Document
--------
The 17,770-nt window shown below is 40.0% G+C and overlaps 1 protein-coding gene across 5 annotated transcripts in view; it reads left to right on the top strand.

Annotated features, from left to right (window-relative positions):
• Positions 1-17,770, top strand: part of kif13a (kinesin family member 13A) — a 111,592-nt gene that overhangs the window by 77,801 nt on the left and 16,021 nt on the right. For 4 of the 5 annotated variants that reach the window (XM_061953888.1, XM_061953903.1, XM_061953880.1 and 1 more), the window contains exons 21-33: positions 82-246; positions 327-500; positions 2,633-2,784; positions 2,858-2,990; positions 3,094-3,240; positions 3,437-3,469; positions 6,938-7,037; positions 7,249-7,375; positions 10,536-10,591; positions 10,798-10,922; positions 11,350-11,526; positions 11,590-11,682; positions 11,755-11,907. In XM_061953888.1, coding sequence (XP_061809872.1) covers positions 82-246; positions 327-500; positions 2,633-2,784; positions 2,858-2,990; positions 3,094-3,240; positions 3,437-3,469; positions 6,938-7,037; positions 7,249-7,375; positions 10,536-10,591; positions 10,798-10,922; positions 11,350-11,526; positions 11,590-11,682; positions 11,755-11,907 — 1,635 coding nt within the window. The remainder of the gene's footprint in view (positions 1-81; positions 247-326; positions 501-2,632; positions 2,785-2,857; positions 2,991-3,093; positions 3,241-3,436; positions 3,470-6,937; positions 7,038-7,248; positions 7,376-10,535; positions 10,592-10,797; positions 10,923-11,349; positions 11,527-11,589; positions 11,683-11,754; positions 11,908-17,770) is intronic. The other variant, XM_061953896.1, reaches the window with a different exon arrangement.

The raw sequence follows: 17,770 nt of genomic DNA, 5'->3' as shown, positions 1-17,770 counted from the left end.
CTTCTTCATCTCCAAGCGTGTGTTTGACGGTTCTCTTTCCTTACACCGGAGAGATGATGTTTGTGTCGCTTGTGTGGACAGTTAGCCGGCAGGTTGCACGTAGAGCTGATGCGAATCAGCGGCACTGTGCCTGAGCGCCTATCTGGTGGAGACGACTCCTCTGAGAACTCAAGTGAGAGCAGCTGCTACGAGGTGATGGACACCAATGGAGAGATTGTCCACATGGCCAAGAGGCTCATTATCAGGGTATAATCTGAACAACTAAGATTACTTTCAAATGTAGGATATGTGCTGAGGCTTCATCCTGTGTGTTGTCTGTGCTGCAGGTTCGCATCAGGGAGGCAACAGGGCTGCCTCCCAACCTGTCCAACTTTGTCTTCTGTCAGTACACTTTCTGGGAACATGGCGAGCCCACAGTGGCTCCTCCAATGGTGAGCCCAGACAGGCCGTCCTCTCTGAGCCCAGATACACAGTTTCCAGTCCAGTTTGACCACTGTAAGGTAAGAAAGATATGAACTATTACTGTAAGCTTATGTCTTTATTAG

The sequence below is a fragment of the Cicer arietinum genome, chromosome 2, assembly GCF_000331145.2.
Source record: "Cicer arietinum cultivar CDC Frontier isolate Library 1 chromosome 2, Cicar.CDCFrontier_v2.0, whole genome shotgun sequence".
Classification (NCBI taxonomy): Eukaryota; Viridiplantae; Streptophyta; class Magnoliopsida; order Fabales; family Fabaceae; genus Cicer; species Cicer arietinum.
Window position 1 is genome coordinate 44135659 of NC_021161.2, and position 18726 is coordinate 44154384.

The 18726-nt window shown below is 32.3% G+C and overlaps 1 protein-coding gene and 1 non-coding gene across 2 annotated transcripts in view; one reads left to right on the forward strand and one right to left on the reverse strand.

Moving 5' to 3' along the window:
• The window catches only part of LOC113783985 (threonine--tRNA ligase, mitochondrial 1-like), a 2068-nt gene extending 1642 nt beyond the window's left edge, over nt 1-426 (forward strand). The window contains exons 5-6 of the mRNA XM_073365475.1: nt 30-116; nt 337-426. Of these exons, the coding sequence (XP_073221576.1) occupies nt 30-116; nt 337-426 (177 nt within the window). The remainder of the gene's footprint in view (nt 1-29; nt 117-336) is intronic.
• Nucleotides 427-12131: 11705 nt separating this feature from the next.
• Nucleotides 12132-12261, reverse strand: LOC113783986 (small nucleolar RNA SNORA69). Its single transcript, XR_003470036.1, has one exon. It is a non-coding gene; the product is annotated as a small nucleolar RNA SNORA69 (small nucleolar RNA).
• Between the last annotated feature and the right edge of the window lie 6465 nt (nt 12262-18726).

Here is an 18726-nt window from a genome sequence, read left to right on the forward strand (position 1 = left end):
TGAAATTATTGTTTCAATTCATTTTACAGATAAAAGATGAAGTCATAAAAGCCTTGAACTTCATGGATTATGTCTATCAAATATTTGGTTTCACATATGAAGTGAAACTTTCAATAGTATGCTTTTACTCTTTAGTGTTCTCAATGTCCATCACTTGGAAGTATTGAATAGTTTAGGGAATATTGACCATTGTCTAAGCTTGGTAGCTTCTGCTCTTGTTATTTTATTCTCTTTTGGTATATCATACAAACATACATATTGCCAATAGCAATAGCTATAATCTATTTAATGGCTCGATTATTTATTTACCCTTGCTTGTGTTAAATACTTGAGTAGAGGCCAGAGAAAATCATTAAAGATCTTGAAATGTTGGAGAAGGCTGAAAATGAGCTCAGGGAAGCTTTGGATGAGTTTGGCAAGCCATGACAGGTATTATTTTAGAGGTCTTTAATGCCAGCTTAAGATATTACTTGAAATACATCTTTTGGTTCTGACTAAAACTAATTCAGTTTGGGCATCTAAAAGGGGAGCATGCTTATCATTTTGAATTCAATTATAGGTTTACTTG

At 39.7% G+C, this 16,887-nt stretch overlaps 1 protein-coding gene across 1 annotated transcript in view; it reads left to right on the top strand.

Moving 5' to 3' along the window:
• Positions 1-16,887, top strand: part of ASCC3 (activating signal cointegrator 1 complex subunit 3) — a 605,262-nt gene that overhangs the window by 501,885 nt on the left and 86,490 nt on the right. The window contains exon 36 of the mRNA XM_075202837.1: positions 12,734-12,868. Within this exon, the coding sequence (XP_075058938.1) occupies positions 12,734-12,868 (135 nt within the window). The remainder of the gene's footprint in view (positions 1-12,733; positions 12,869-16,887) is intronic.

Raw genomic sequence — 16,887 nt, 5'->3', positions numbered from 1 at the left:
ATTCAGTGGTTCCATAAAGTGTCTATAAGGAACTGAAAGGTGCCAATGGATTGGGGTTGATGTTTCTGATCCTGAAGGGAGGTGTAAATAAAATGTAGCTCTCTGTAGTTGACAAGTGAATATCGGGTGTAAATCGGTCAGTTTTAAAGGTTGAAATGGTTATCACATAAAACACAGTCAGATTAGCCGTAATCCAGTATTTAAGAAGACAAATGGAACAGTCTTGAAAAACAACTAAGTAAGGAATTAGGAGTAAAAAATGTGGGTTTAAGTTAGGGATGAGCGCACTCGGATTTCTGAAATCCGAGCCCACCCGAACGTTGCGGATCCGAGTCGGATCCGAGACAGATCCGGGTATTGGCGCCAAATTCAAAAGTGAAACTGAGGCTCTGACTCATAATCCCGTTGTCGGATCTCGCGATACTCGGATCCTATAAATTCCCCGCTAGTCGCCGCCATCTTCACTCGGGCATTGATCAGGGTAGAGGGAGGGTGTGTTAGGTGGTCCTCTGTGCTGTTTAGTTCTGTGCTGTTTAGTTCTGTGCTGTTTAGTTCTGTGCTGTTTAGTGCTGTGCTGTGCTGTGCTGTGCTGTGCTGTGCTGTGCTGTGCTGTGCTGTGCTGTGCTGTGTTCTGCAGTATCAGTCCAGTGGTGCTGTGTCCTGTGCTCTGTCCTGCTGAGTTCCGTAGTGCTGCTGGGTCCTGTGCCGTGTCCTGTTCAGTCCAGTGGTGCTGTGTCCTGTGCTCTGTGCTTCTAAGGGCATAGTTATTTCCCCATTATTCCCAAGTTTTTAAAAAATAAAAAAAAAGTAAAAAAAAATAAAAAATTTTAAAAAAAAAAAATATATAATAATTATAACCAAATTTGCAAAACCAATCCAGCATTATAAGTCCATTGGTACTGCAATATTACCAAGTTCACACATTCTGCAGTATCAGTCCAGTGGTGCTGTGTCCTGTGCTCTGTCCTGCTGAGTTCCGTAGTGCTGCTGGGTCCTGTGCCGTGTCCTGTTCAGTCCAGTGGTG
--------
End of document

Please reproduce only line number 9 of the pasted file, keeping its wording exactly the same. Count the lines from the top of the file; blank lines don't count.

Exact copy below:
Window position 1 is genome coordinate 44135659 of NC_021161.2, and position 18726 is coordinate 44154384.